Skip to main content

Conference ensures people with learning disabilities have their voices heard

Date

31 October 2022
Hear our Voice - Prestatyn Conference

On Friday 21 October, North Wales Police and Crime Commissioner Andy Dunbobbin spoke at the ‘Hear our Voice’ conference at the Beaches Hotel, Prestatyn. The event was organised by Prestatyn Self-Advocacy, a learning disability self-advocacy group working in Denbighshire. Their aim is to “speak out for our community and ask for change” and, as such, they talk to government, the local council and other people who have the power to make change happen in the community and improve access and rights for people with learning disabilities.

Attendees at the conference, who numbered over 100, heard from a variety of speakers about the ways government and other services are supporting the learning disability community. There were also exhibition stands, with representation from charities and organisations advocating on behalf of the community.

The chair of Prestatyn Self-advocacy, Bryn Owen opened the event and was followed by Mark Isherwood (Member of the Senedd for North Wales), who spoke about Human Rights for people with learning disabilities.

Andy Dunbobbin then discussed Hate Crime against people with learning disabilities, giving the view of the police on this crucial issue. Tackling Hate Crime forms a key part of the Commissioner’s Police and Crime Plan. North Wales Police take the issue of Hate Crime seriously and have a dedicated Equality, Diversity and Inclusion team who work hard to engage with residents. The EDI Team’s Head, Greg George also attended the conference alongside the Commissioner.

In his speech, Mr Dunbobbin said that: “My police and crime plan includes tackling and preventing Hate Crime as a policing priority. I have asked North Wales Police to take action to try to reduce this type of crime.  They do this by telling people about what Hate Crime is and emphasising that it won’t be accepted or tolerated in North Wales. My message to anyone is that if you experience or see anything that you are worried about, always tell us about it.  The police are there to protect the public. They are there to protect you. You should always tell someone.”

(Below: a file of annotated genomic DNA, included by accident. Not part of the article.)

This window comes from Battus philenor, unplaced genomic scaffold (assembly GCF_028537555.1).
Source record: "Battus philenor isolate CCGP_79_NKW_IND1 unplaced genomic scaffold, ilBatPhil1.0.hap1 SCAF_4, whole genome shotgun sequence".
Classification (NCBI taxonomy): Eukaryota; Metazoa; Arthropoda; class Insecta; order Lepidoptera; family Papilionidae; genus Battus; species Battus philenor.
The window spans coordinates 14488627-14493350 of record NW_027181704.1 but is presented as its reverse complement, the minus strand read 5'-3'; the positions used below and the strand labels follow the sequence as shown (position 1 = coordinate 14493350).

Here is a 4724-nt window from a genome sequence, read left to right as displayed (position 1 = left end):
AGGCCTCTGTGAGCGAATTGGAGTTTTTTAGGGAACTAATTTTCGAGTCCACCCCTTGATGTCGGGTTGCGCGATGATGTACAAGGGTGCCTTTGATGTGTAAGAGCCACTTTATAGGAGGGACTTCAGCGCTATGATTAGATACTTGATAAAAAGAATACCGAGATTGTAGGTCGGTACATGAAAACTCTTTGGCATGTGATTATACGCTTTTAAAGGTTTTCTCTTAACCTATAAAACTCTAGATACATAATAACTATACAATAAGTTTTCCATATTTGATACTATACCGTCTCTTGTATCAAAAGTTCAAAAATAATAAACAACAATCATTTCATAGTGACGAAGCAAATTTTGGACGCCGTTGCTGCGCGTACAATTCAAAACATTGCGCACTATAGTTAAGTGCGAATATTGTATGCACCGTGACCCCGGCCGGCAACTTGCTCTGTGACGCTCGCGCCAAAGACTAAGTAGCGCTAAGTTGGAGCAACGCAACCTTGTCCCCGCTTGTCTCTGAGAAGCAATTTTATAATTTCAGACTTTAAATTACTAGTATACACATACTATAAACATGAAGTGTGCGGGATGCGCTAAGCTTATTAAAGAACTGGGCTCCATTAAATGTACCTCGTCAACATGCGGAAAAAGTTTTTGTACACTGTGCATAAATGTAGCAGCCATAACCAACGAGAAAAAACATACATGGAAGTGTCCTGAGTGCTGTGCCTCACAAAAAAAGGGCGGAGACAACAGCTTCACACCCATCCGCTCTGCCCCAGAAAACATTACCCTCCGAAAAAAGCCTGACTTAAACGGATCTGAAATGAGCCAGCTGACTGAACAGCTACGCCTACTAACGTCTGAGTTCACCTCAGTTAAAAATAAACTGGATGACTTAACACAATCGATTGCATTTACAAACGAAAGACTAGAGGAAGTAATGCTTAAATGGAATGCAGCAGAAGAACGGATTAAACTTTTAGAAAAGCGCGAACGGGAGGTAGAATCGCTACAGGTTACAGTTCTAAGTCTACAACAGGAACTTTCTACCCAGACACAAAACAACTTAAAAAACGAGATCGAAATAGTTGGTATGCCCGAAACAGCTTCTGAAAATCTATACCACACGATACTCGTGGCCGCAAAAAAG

Another area the Commissioner touched on was Mate Crime. This is when somebody pretends to be a victim’s friend and pretends to help them but could be stealing from them or defrauding them. Following the Commissioner’s speech, there was a discussion of services supporting friendship and relationships for people with learning disabilities from Kathryn Whitfield, Programme Manager North Wales Together. The conference then closed with a message from Joe Powell, CEO, AWPF.

Helga Uckermann, Self-Advocacy Coordinator, North Wales Advice and Advocacy Association, commented: “This conference was aimed at people with learning disabilities to make their own voices heard and for people to hear what is important to them. My role is to support self-advocates to do their work and to find their own voice. People with learning disabilities in North Wales want respect in their communities and for people to know that Hate Crime causes real pain and affects their lives.”